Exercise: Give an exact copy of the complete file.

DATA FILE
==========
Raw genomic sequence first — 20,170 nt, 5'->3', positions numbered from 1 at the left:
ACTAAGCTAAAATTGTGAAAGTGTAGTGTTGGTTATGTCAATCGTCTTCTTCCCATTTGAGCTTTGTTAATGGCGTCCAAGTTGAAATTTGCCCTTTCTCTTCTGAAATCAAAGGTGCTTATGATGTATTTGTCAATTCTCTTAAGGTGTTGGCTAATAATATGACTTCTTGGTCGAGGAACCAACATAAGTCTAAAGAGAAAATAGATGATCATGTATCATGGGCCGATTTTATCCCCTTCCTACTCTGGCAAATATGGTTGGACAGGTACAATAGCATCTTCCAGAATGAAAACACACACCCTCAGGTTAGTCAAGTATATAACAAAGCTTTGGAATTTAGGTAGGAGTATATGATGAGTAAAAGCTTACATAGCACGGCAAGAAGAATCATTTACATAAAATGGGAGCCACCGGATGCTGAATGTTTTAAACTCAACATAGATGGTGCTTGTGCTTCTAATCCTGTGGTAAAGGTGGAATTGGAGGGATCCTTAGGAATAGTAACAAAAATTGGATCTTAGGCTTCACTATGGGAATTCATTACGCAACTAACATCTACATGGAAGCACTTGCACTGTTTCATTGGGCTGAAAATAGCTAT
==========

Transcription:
Raw genomic sequence first — 20,170 nt, 5'->3', positions numbered from 1 at the left:
ACTAAGCTAAAATTGTGAAAGTGTAGTGTTGGTTATGTCAATCGTCTTCTTCCCATTTGAGCTTTGTTAATGGCGTCCAAGTTGAAATTTGCCCTTTCTCTTCTGAAATCAAAGGTGCTTATGATGTATTTGTCAATTCTCTTAAGGTGTTGGCTAATAATATGACTTCTTGGTCGAGGAACCAACATAAGTCTAAAGAGAAAATAGATGATCATGTATCATGGGCCGATTTTATCCCCTTCCTACTCTGGCAAATATGGTTGGACAGGTACAATAGCATCTTCCAGAATGAAAACACACACCCTCAGGTTAGTCAAGTATATAACAAAGCTTTGGAATTTAGGTAGGAGTATATGATGAGTAAAAGCTTACATAGCACGGCAAGAAGAATCATTTACATAAAATGGGAGCCACCGGATGCTGAATGTTTTAAACTCAACATAGATGGTGCTTGTGCTTCTAATCCTGTGGTAAAGGTGGAATTGGAGGGATCCTTAGGAATAGTAACAAAAATTGGATCTTAGGCTTCACTATGGGAATTCATTACGCAACTAACATCTACATGGAAGCACTTGCACTGTTTCATTGGGCTGAAAATAGCTAT